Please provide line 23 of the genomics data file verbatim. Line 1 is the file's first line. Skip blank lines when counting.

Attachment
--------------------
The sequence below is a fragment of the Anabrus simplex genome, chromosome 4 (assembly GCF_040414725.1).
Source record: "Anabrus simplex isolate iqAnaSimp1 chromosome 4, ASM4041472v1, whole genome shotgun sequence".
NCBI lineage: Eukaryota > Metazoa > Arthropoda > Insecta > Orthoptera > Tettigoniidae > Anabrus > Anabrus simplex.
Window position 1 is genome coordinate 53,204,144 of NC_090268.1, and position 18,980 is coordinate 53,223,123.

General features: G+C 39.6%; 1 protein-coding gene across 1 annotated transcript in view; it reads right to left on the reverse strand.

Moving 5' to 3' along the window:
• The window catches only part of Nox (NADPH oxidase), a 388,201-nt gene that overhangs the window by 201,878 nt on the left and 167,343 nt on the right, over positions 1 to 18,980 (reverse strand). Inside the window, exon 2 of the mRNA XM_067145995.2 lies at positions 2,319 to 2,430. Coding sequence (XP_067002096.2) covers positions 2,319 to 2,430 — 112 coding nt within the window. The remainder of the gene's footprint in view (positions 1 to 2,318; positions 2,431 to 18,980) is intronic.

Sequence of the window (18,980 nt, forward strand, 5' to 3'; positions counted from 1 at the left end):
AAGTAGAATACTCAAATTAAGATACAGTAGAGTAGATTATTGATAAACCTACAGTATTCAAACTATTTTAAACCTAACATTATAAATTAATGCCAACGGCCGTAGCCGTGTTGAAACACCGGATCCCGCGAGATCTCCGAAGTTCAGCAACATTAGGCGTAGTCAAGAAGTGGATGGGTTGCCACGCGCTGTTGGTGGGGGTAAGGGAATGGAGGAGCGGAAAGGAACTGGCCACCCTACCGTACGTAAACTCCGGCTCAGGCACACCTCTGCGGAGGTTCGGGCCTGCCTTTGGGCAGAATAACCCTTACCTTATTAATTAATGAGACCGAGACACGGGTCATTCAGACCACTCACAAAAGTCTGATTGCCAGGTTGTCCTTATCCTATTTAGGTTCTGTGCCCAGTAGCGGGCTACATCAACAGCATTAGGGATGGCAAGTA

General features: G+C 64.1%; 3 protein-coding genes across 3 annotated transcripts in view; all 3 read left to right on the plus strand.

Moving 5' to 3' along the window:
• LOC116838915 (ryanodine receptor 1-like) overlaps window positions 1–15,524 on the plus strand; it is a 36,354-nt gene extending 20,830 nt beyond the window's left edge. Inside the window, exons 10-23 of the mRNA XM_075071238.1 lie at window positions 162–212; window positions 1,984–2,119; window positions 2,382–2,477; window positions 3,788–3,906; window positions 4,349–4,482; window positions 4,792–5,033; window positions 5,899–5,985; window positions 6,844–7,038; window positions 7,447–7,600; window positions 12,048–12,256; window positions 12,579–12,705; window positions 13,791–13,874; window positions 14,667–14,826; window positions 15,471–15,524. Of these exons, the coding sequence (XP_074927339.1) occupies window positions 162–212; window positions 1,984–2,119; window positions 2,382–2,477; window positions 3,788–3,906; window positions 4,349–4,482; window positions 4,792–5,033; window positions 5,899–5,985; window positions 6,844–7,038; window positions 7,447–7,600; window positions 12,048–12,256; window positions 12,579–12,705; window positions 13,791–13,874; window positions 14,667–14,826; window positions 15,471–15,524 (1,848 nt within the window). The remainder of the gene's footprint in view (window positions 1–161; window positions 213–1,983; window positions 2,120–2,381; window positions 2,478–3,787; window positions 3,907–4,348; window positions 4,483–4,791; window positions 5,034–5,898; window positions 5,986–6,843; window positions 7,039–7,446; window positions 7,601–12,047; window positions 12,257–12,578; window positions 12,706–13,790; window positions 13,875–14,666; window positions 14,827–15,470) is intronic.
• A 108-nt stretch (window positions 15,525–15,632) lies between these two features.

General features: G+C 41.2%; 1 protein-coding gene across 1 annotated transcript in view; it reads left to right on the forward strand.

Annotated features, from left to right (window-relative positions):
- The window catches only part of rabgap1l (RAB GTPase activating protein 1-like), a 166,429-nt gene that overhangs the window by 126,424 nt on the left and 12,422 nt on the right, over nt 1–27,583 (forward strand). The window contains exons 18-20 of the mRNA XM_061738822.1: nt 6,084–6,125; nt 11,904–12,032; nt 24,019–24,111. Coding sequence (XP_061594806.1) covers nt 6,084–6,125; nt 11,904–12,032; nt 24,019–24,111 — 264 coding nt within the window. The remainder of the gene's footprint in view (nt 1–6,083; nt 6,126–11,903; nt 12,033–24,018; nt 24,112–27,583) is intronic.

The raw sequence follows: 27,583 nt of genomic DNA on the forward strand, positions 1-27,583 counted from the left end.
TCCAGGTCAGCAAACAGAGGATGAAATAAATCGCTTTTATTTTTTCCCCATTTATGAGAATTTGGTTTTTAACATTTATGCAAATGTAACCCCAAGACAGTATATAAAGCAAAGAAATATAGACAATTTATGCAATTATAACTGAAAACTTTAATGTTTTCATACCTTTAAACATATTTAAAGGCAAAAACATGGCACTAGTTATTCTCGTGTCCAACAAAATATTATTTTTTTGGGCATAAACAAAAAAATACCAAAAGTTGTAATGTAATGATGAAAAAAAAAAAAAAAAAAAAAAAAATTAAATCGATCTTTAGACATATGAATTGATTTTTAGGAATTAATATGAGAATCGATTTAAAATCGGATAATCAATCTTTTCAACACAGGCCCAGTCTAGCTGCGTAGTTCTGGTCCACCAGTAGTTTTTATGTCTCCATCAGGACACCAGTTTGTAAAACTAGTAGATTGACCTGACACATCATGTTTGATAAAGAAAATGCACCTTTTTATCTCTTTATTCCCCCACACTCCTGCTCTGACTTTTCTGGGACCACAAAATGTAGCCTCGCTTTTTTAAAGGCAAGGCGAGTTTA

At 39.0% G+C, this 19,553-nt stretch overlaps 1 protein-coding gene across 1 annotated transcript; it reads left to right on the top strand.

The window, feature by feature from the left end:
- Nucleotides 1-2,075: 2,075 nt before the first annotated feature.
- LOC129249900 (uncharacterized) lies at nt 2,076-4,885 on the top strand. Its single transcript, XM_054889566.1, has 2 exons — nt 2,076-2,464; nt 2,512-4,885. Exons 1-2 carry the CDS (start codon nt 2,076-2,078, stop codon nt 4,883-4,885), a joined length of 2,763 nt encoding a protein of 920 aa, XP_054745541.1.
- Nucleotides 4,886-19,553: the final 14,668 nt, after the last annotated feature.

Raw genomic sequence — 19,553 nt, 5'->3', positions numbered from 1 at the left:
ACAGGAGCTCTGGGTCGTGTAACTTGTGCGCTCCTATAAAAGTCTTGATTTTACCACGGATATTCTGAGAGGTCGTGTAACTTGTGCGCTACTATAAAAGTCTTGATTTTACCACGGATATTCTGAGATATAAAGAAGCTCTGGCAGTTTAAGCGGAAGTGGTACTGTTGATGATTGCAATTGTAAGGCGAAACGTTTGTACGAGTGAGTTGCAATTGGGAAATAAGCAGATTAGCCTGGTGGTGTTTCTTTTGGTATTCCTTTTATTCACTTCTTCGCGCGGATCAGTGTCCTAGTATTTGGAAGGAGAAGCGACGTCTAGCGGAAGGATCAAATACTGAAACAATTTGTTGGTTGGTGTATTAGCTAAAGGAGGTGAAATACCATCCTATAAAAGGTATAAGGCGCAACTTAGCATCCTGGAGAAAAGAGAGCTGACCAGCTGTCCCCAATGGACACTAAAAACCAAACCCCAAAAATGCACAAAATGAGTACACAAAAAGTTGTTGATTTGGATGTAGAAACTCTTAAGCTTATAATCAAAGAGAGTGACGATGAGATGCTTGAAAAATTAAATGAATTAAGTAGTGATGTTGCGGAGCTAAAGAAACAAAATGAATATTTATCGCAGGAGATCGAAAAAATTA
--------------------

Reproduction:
- Nucleotides 4,886-19,553: the final 14,668 nt, after the last annotated feature.